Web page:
This is the tale of a war horse named Tartar.
Tartar was purchased by the U.S. Army at Fort Leavenworth, Kansas Territory, in July 1857 to serve in Battery B, 4th Artillery. He was 4 years old. Being part of the frontier Army was not an easy lot for man or beast in the mid-1800s, and it was especially grueling as an artillery horse; esthetically, the Dragoons, the Cavalry, even the Mounted Rifes, would have been better equine duty. It certainly would have seemed more dashing. In any of those branches a horse would be assigned as a mount, not a draught animal. But the artillery! The options were slim and none.
A horse likely would be chosen to pull a field piece and limber (its ammunition carriage), or a caisson; and that was exhausting business in the mountains, even for a horse. Then, of course, there was the matter of being conditioned to the roar of cannon fire. (Which did not include having its ears stuffed with cotton). All this is moot, however, since horses had no say in the matter.
It happened that Tartar was picked by 1st Sgt. James Stewart to be his mount: "There was something about the animal." So when the 4th Artillery was assigned to duty with the Utah Expedition that July of '57, it meant a journey from Fort Leavenworth to Great Salt Lake City of some 1,200 miles over South Pass of the Continental Divide.
Tartar's first taste of action came when Stewart took him on a buffalo hunt to supply meat for the battery mess. Herds were plentiful in the 1850s, and the sergeant was anxious to test his marksmanship--and courage--against the celebrated American bison. "Riding up close to a young bull, I shot him in front of the shoulder. As soon as I saw he was badly hit, I tried to drive him toward the battery. But he came for me and Tartar and that settled it. I gave him four more shots and down he went." The battery had fine steaks for dinner. After that, Stewart remarked, not a day went by that Tartar and he didn't bag a buffalo or two for the regiment.
But by October, Tartar came down with "malignant distemper" near Green River in what is now Wyoming. Since the expedition expected trouble from Brigham Young, who was being replaced as governor of Utah by another presidential appointee, Alfred Cumming of Georgia, Capt. John W. Phelps, 4th Artillery commander, ordered that Tartar be abandoned, left to fend for himself, while the expedition moved on.
Winter was extraordinarily brutal on the Wyoming plains that year. Temperatures plunged to minus 45 degrees in November, and Stewart recollected the expedition, in one terrifying night, lost 600 animals, horses, mules and oxen to cold and starvation. When spring finally struggled to the surface, Brig. Gen. Albert Sidney Johnston, commanding the expedition, was short of horses and offered a $30 bounty for each stray carrying a government brand that was returned to camp. Indians brought in the first horses; one of which Stewart recognized as Tartar. "They said they found him last fall near Green River and had used him all winter to haul tent poles," the sergeant told the aide-de-camp Maj. Fitz-John Porter, who paid the reward. Phelps returned Tartar to duty, remarking the horse had fared better with the Indians than other animals had with the battery.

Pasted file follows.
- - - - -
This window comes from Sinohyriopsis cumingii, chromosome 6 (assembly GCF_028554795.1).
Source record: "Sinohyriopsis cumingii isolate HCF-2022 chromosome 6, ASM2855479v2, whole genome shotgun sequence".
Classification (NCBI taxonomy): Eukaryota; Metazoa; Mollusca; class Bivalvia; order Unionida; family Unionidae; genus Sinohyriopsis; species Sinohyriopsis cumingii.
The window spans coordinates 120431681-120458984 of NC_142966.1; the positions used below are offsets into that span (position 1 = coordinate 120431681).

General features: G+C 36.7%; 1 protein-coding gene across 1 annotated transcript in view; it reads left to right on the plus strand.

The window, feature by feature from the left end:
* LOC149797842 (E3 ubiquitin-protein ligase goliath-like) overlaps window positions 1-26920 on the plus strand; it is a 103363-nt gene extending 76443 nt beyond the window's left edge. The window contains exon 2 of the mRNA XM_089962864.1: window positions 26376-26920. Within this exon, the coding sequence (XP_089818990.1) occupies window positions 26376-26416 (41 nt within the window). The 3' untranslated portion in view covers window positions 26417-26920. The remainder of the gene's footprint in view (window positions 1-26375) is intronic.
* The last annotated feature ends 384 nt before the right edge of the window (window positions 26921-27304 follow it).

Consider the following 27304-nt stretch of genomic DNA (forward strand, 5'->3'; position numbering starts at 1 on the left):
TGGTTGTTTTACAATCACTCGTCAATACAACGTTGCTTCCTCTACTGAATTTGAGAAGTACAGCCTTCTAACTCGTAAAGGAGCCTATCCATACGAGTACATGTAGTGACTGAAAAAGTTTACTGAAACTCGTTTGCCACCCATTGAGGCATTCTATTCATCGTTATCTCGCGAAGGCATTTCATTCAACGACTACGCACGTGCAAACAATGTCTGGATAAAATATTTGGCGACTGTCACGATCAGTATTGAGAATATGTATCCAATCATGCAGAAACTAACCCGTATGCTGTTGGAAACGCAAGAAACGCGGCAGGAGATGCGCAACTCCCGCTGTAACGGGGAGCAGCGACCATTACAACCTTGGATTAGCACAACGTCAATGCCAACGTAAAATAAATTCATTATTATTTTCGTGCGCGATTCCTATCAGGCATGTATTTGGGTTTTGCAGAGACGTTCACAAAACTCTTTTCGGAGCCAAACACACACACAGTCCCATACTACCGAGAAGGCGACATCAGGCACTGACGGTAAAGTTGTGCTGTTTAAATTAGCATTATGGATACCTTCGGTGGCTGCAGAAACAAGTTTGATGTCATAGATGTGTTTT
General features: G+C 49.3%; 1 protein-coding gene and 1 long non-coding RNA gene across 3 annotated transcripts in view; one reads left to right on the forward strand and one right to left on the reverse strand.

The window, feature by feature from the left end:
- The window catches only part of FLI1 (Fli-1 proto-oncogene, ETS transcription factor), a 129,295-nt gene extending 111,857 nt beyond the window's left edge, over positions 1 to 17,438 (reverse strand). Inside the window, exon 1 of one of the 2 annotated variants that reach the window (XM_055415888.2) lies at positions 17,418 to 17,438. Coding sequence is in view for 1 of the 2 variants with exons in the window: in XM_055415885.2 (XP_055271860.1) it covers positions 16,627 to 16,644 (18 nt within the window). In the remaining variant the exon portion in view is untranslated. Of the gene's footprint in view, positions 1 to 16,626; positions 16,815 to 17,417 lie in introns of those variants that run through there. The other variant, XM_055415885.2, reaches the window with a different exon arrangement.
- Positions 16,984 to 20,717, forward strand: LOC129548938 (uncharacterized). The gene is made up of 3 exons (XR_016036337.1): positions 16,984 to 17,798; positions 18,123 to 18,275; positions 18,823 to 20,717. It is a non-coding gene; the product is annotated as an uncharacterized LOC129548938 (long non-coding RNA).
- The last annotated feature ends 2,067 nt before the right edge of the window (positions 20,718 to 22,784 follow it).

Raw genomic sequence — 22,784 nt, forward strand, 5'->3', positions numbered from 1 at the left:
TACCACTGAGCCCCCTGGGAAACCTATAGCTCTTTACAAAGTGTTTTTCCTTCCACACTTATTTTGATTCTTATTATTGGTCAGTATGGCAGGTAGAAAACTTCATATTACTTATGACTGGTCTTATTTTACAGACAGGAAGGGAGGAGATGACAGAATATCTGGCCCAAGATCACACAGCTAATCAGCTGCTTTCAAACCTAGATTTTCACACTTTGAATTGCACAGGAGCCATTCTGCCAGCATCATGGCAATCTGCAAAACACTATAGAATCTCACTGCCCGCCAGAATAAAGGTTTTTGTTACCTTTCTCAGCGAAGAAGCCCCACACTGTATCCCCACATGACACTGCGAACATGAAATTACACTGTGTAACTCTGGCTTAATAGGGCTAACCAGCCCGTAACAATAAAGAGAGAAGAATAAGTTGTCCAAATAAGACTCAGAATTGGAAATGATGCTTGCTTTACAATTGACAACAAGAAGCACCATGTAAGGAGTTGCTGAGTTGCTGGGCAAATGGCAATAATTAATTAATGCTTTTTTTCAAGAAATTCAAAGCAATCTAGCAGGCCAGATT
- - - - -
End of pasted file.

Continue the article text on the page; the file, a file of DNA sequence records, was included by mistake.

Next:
In the summer of 1860, the 8-pounder and 12-pounder field cannon were left at Camp Floyd west of Provo, and the men of Battery B formed into a Provisional Cavalry Company, serving double duty as mounted infantry in keeping the mail routes open and free from hostile raids between Salt Lake City and Carson City. Tartar's average work included 40 to 50 miles a day.
Then, early in 1861, in response to the Civil War, the battery marched from Camp Floyd to Kansas, then went by rail to Washington, D.C., and the Army of the Potomac. Tartar and Stewart, now a lieutenant, found themselves at the second battle of Bull Run. In the considerable cannonading that followed, Tartar was struck by a shell fragments that tore both flanks and carried away his tail. Stewart marked Tartar off as a casualty: "I turned him into a small farmyard and left him." The next morning, the gallant Tartar had jumped a fence and followed the battery. Tartar, it seemed, liked the Army.
At Fredericksburg, Va., scene of one of the most ferocious battles of the war, President Lincoln had come to review the troops. He noticed Stewart riding Tartar and commented on horse's wound. "Reminds me of a tale," he joked. Tartar was wounded again at Fredericksburg and from then on, not surprisingly, it was difficult to get him to stand under musket fire. "The day we reached Gettysburg," Stewart related, "Tartar was lamed by running a nail into a forehoof and did not go into battle."
In the pursuit of Robert E. Lee after the fight, Tartar could not keep up the pace and once more Stewart was forced to leave him with a farmer on the road, along with a note explaining what command he belonged to. A month later, Stewart heard Tartar was with another division. It was August 1863 before the officer located his now celebrated horse. "He had no further war wounds but served to the end of hostilities."
Tartar, who had earned his place in the Army with the Utah Expedition, and whose record showed service at Camp Floyd, Indian-fighting on the Overland Trail to Carson City and several major engagements of the Civil War, wounded on three occasions, now became one of the most celebrated horses in the military. He was present at Appomattox Court House when the surrender was signed. "When I was promoted and transferred to the 18th Infantry in 1866," wrote Stewart, "I left Tartar with the battery, in the 10th year of his honorable and distinguished service."
So ends the tale of this war horse.